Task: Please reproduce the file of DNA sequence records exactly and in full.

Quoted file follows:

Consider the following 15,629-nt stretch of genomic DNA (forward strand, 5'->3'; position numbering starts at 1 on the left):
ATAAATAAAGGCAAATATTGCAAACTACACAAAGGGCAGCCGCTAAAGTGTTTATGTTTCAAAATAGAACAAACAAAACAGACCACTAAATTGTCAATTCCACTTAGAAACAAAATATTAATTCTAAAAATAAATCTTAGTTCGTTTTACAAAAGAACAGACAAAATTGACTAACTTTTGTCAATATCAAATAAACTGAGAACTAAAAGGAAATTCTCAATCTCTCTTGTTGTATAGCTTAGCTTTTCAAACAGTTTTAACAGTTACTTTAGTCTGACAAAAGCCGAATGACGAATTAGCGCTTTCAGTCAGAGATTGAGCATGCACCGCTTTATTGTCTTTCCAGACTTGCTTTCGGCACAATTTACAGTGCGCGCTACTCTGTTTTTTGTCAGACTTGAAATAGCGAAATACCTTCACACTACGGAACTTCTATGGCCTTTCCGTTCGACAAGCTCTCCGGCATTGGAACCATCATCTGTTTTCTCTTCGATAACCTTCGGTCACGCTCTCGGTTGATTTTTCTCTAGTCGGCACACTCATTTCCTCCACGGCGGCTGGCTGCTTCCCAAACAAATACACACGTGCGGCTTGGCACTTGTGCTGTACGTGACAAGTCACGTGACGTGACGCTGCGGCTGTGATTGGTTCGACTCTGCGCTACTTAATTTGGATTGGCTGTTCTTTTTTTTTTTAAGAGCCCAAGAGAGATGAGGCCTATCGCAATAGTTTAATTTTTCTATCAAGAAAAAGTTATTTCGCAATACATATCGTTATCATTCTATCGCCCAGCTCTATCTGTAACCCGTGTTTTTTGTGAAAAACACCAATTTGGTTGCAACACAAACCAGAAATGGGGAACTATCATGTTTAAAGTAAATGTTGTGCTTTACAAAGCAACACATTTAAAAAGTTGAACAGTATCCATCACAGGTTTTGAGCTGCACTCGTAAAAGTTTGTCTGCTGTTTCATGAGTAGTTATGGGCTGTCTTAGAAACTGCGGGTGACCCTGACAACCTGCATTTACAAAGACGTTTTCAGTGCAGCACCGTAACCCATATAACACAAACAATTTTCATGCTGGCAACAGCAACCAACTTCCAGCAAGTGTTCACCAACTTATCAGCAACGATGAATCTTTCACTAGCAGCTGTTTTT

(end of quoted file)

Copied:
Consider the following 15,629-nt stretch of genomic DNA (forward strand, 5'->3'; position numbering starts at 1 on the left):
ATAAATAAAGGCAAATATTGCAAACTACACAAAGGGCAGCCGCTAAAGTGTTTATGTTTCAAAATAGAACAAACAAAACAGACCACTAAATTGTCAATTCCACTTAGAAACAAAATATTAATTCTAAAAATAAATCTTAGTTCGTTTTACAAAAGAACAGACAAAATTGACTAACTTTTGTCAATATCAAATAAACTGAGAACTAAAAGGAAATTCTCAATCTCTCTTGTTGTATAGCTTAGCTTTTCAAACAGTTTTAACAGTTACTTTAGTCTGACAAAAGCCGAATGACGAATTAGCGCTTTCAGTCAGAGATTGAGCATGCACCGCTTTATTGTCTTTCCAGACTTGCTTTCGGCACAATTTACAGTGCGCGCTACTCTGTTTTTTGTCAGACTTGAAATAGCGAAATACCTTCACACTACGGAACTTCTATGGCCTTTCCGTTCGACAAGCTCTCCGGCATTGGAACCATCATCTGTTTTCTCTTCGATAACCTTCGGTCACGCTCTCGGTTGATTTTTCTCTAGTCGGCACACTCATTTCCTCCACGGCGGCTGGCTGCTTCCCAAACAAATACACACGTGCGGCTTGGCACTTGTGCTGTACGTGACAAGTCACGTGACGTGACGCTGCGGCTGTGATTGGTTCGACTCTGCGCTACTTAATTTGGATTGGCTGTTCTTTTTTTTTTTAAGAGCCCAAGAGAGATGAGGCCTATCGCAATAGTTTAATTTTTCTATCAAGAAAAAGTTATTTCGCAATACATATCGTTATCATTCTATCGCCCAGCTCTATCTGTAACCCGTGTTTTTTGTGAAAAACACCAATTTGGTTGCAACACAAACCAGAAATGGGGAACTATCATGTTTAAAGTAAATGTTGTGCTTTACAAAGCAACACATTTAAAAAGTTGAACAGTATCCATCACAGGTTTTGAGCTGCACTCGTAAAAGTTTGTCTGCTGTTTCATGAGTAGTTATGGGCTGTCTTAGAAACTGCGGGTGACCCTGACAACCTGCATTTACAAAGACGTTTTCAGTGCAGCACCGTAACCCATATAACACAAACAATTTTCATGCTGGCAACAGCAACCAACTTCCAGCAAGTGTTCACCAACTTATCAGCAACGATGAATCTTTCACTAGCAGCTGTTTTT